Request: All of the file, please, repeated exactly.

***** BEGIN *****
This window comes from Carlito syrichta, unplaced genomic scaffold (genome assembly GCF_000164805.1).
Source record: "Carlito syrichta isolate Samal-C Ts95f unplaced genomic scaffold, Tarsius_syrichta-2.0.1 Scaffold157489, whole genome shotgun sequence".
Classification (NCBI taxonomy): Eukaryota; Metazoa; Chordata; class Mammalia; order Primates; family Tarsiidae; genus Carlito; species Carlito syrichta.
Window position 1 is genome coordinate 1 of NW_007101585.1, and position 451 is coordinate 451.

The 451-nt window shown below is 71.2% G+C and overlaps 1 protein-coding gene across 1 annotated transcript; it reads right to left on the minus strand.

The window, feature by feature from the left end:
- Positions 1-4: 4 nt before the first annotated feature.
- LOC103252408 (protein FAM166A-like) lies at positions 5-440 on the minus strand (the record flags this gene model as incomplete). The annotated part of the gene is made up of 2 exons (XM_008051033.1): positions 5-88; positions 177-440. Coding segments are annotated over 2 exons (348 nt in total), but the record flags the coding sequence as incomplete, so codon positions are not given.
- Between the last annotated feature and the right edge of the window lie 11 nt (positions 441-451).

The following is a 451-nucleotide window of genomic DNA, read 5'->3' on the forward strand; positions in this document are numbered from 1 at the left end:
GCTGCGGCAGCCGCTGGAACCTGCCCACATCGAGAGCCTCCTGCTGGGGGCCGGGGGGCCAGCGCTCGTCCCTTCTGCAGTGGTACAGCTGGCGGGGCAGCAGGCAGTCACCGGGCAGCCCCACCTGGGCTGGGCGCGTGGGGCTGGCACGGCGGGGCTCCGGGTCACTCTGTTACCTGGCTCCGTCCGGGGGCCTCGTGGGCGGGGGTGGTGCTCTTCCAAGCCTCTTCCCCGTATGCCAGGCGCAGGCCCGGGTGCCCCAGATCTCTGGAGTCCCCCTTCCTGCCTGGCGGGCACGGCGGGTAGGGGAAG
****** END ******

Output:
This window comes from Carlito syrichta, unplaced genomic scaffold (genome assembly GCF_000164805.1).
Source record: "Carlito syrichta isolate Samal-C Ts95f unplaced genomic scaffold, Tarsius_syrichta-2.0.1 Scaffold157489, whole genome shotgun sequence".
Classification (NCBI taxonomy): Eukaryota; Metazoa; Chordata; class Mammalia; order Primates; family Tarsiidae; genus Carlito; species Carlito syrichta.
Window position 1 is genome coordinate 1 of NW_007101585.1, and position 451 is coordinate 451.

The 451-nt window shown below is 71.2% G+C and overlaps 1 protein-coding gene across 1 annotated transcript; it reads right to left on the minus strand.

The window, feature by feature from the left end:
- Positions 1-4: 4 nt before the first annotated feature.
- LOC103252408 (protein FAM166A-like) lies at positions 5-440 on the minus strand (the record flags this gene model as incomplete). The annotated part of the gene is made up of 2 exons (XM_008051033.1): positions 5-88; positions 177-440. Coding segments are annotated over 2 exons (348 nt in total), but the record flags the coding sequence as incomplete, so codon positions are not given.
- Between the last annotated feature and the right edge of the window lie 11 nt (positions 441-451).

The following is a 451-nucleotide window of genomic DNA, read 5'->3' on the forward strand; positions in this document are numbered from 1 at the left end:
GCTGCGGCAGCCGCTGGAACCTGCCCACATCGAGAGCCTCCTGCTGGGGGCCGGGGGGCCAGCGCTCGTCCCTTCTGCAGTGGTACAGCTGGCGGGGCAGCAGGCAGTCACCGGGCAGCCCCACCTGGGCTGGGCGCGTGGGGCTGGCACGGCGGGGCTCCGGGTCACTCTGTTACCTGGCTCCGTCCGGGGGCCTCGTGGGCGGGGGTGGTGCTCTTCCAAGCCTCTTCCCCGTATGCCAGGCGCAGGCCCGGGTGCCCCAGATCTCTGGAGTCCCCCTTCCTGCCTGGCGGGCACGGCGGGTAGGGGAAG